Qualcomm steps up Oryon battle with ARM
Qualcomm has stepped up its dispute with ARM, launching the name of its custom high performance core, Oryon.
The core is being developed by the team from Nuvia, which Qualcomm bought last year, using the ARM instruction set architecture. This triggered an increasingly bitter dispute with ARM that has ended up in court in the US.
“Building on our leadership across on-device AI, 5G connectivity, performance and efficiency which deliver best-in-class user experiences, we’ve designed a new, custom CPU core to unleash a new level of performance,” said Gerard Williams senior vice president of Engineering at Qualcomm Technologies and the former CEO of Nuvia.
Before setting up Nuvia he was the chief architect for custom processors at Apple, who also sued him.
“Qualcomm Oryon will be integrated across a wide portfolio of Snapdragon powered products starting with PCs and including smartphones, digital cockpits, Advanced Driver Assistance Systems, extended reality, and infrastructure networking solutions,” said Williams.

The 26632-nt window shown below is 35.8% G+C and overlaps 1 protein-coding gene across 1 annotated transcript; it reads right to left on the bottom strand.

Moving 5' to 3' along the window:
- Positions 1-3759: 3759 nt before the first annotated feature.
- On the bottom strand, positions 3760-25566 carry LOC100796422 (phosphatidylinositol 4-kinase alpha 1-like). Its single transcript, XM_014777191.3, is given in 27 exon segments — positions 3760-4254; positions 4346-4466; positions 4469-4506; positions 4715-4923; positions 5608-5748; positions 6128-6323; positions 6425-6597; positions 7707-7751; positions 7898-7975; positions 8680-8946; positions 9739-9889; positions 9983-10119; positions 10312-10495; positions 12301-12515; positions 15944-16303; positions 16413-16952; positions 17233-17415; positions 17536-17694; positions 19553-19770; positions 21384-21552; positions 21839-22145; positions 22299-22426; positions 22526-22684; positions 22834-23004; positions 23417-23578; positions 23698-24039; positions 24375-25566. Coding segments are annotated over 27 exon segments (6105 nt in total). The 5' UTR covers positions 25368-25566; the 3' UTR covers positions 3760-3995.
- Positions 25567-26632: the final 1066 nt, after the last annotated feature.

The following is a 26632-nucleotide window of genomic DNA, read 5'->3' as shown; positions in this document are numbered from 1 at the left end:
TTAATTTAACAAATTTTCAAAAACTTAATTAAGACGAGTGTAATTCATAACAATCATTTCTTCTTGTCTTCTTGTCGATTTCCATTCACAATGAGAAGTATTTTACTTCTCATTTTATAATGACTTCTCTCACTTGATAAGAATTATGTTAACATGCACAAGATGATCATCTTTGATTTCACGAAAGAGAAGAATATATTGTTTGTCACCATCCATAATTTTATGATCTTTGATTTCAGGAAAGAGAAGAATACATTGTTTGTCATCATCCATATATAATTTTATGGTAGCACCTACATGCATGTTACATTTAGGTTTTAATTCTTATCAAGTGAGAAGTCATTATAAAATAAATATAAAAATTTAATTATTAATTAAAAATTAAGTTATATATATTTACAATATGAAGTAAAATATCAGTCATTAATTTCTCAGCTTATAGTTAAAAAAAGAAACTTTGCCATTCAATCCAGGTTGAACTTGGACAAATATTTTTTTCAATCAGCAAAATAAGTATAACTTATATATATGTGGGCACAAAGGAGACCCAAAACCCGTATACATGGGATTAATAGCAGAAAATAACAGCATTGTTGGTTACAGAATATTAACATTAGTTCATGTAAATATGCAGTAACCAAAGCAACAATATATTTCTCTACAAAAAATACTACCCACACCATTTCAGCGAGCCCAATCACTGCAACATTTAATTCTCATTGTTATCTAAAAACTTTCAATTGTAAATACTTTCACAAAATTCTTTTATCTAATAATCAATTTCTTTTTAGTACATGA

Chips with Oryon are expected at the end of 2023 and into 2024, later than originally planned, and depend on the outcome of the court case.
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- Apple sues processor startup for theft of trade secrets
The case centres around the license that Nuvia was using to develop the core, which ARM says cannot be used by Qualcomm. The exchanges in court papers have become increasingly bitter, with some wild allegations from Qualcomm that are denied by ARM. ARM in turn has called for the destruction of the Oryon core and any chips that use it.